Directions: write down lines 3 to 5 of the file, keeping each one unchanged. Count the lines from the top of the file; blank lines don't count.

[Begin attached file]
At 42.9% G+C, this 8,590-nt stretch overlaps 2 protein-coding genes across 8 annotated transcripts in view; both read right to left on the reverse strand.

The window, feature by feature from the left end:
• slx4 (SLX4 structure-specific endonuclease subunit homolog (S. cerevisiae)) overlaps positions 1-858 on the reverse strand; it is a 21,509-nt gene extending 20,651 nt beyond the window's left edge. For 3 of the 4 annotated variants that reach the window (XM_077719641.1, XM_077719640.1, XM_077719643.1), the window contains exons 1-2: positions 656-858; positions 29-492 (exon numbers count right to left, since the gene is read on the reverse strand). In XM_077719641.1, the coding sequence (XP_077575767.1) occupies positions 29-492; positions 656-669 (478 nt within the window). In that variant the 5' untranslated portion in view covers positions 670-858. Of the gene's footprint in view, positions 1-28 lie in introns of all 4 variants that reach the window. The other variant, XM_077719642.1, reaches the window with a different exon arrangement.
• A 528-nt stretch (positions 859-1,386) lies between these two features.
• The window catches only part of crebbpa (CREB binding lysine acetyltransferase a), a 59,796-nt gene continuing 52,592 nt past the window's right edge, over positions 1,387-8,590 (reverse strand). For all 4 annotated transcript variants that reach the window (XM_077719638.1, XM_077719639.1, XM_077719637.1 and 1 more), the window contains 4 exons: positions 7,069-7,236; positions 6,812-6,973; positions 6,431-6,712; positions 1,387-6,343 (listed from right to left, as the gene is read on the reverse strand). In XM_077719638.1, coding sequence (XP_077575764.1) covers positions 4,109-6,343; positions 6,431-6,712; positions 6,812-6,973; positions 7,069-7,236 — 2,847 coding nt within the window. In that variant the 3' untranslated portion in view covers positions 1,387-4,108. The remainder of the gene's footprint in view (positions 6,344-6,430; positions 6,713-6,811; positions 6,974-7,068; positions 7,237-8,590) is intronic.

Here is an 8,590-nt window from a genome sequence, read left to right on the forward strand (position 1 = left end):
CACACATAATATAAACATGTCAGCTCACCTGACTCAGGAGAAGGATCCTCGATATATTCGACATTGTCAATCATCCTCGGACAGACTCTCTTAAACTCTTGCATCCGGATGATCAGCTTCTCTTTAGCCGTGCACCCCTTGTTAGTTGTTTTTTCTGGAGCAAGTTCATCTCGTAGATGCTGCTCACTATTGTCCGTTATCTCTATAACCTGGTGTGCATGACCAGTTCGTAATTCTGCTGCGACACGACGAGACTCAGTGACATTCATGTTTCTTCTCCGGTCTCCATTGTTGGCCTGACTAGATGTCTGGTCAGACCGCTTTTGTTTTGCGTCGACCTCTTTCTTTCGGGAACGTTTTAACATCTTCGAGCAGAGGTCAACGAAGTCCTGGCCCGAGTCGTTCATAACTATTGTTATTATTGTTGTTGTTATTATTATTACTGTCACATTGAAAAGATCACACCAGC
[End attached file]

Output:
• slx4 (SLX4 structure-specific endonuclease subunit homolog (S. cerevisiae)) overlaps positions 1-858 on the reverse strand; it is a 21,509-nt gene extending 20,651 nt beyond the window's left edge. For 3 of the 4 annotated variants that reach the window (XM_077719641.1, XM_077719640.1, XM_077719643.1), the window contains exons 1-2: positions 656-858; positions 29-492 (exon numbers count right to left, since the gene is read on the reverse strand). In XM_077719641.1, the coding sequence (XP_077575767.1) occupies positions 29-492; positions 656-669 (478 nt within the window). In that variant the 5' untranslated portion in view covers positions 670-858. Of the gene's footprint in view, positions 1-28 lie in introns of all 4 variants that reach the window. The other variant, XM_077719642.1, reaches the window with a different exon arrangement.
• A 528-nt stretch (positions 859-1,386) lies between these two features.
• The window catches only part of crebbpa (CREB binding lysine acetyltransferase a), a 59,796-nt gene continuing 52,592 nt past the window's right edge, over positions 1,387-8,590 (reverse strand). For all 4 annotated transcript variants that reach the window (XM_077719638.1, XM_077719639.1, XM_077719637.1 and 1 more), the window contains 4 exons: positions 7,069-7,236; positions 6,812-6,973; positions 6,431-6,712; positions 1,387-6,343 (listed from right to left, as the gene is read on the reverse strand). In XM_077719638.1, coding sequence (XP_077575764.1) covers positions 4,109-6,343; positions 6,431-6,712; positions 6,812-6,973; positions 7,069-7,236 — 2,847 coding nt within the window. In that variant the 3' untranslated portion in view covers positions 1,387-4,108. The remainder of the gene's footprint in view (positions 6,344-6,430; positions 6,713-6,811; positions 6,974-7,068; positions 7,237-8,590) is intronic.